Well, the other night I got a hankering for a chick flick. That’s like my love affair with liverwurst. Once a year I want it. After that, it repulses me for a good long while. I told my hubs we should find a movie, we joked about how he likes certain RomComs (Notting Hill and The Holiday, to be precise) more than is attractive and how he watches the same ones an embarrassing amount of times–basically whenever they happen to be on. We went scrolling through the HBO On Demand offerings, were disappointed, as usual, and settled on Seeking A Friend for the End of the World. It was ho-hum, and I’m afraid even my slight girl crush on Keira Knightly and my affinity for apocalyptic tales wasn’t enough to scratch that itch.

So, one night later (BTW, the blips of chapters sprinkled throughout this book to show time lapses and the waning mental status of Ash were exceptionally done) I was still looking for love in all the wrong places. Actually, I’d started Glitterland that morning and was reading it like the end of the world was, in fact, upon us, and no, I didn’t want to spend my last few hours playing a family game of Monopoly or sitting around the Festivus pole and airing the grievances (although that would be next on my list), but I was going to read this fucking book before the meteor hit.

Now, my hubs had asked me earlier what the hell I was reading all day (as I balanced my book on one knee while threading new elastic through a Christmas pageant skirt so the Virgin Mary won’t flash the congregation next week). I said Glitterland without further explanation, and continued to read for the entire day. It’s hard to get away with that crap when you have, you know, stuff and kids and a house that would be better served by burning than cleaning, so I was wondering how I would manage to continue reading while sitting next to my old man in front of the TV later for our nightly “date.”

Cue Notting Hill and The Holiday on simultaneously for the guy who loves flipping channels during commercials. They are, probably, my oddball husband’s two favorite chick flicks, and the irony of our conversation the night before, paired with the Notting Hill references in Glitterland made for the perfect reading storm. For the record, both are totally acceptable films. In fact, I do enjoy Notting Hill with its quirky supporting cast (I just don’t want to watch it every time it happens to be on. Now, The Departed or The Usual Suspects, yes. Notting Hill and The Holiday? No. Actually, I’m not sure why he likes The Holiday. Even my heavy duty girl crush on Kate Winslet doesn’t make me want to watch that repeatedly. I’d say twice and I’m good until I’m dead. Contagion? Hell, yes. Bad Teacher? You know it.)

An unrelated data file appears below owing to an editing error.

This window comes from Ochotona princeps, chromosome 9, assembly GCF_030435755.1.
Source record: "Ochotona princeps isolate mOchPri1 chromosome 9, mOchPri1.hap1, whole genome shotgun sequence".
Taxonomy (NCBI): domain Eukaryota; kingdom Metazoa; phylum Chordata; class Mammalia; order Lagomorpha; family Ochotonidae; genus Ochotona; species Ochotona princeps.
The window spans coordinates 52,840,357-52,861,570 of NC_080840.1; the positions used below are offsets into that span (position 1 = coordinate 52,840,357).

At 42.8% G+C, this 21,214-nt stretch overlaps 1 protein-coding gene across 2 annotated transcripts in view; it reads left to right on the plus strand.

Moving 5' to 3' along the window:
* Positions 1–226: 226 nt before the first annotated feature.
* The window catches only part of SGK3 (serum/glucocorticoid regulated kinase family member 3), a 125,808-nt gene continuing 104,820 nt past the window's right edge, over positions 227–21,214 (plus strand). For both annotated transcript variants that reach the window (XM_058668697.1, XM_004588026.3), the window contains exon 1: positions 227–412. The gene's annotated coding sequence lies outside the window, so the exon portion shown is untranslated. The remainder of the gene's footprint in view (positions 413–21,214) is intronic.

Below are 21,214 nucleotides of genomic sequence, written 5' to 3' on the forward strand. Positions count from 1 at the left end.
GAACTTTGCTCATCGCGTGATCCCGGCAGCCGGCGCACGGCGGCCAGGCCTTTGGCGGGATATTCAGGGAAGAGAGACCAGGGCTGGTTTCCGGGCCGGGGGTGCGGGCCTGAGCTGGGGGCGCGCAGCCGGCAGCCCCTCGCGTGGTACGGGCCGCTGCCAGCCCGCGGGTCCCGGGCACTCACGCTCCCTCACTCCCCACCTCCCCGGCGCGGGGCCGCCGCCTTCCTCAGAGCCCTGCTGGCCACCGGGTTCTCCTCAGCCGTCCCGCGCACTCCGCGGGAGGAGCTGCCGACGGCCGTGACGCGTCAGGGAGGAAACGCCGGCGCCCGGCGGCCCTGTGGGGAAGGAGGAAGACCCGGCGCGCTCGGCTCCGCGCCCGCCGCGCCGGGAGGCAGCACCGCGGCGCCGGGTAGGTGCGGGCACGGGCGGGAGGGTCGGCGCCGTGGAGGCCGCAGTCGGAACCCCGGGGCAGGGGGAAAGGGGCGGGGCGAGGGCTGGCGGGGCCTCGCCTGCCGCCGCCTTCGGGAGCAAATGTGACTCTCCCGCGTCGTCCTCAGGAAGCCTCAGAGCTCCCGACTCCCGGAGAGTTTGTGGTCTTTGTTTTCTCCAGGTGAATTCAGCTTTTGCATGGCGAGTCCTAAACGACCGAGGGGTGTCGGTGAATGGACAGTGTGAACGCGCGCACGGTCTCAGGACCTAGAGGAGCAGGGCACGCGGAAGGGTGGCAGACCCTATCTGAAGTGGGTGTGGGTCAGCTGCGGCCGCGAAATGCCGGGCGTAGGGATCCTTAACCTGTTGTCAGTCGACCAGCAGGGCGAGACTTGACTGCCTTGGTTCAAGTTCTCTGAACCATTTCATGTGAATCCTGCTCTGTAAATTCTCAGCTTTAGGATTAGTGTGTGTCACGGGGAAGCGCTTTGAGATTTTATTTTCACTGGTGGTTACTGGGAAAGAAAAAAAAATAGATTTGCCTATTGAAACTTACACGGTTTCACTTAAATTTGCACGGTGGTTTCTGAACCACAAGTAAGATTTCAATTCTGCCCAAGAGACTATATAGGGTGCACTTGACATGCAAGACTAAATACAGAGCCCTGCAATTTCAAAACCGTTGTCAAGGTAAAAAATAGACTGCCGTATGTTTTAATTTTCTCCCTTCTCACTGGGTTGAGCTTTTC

So, my guy got to watch his blubber mush movies, and I got to finish Glitterland. I did a valiant job of discretely swiping away my tears, and then when the ending got to be too much, I took my Kindle to the bathroom so I could cry louder and still maintain my tougher-than-thou facade.

It was beautifully written, needless to say. Heart wrenching, and though the conflict was predictable, it didn’t matter in the slightest. It’s an odd combination to feel physically aroused and poignantly sad at the same time. It’s also addictive, and my favorite sort of book.

Yes, Glitterland. I’d read you like I watch The Departed: again and again, and love you every time.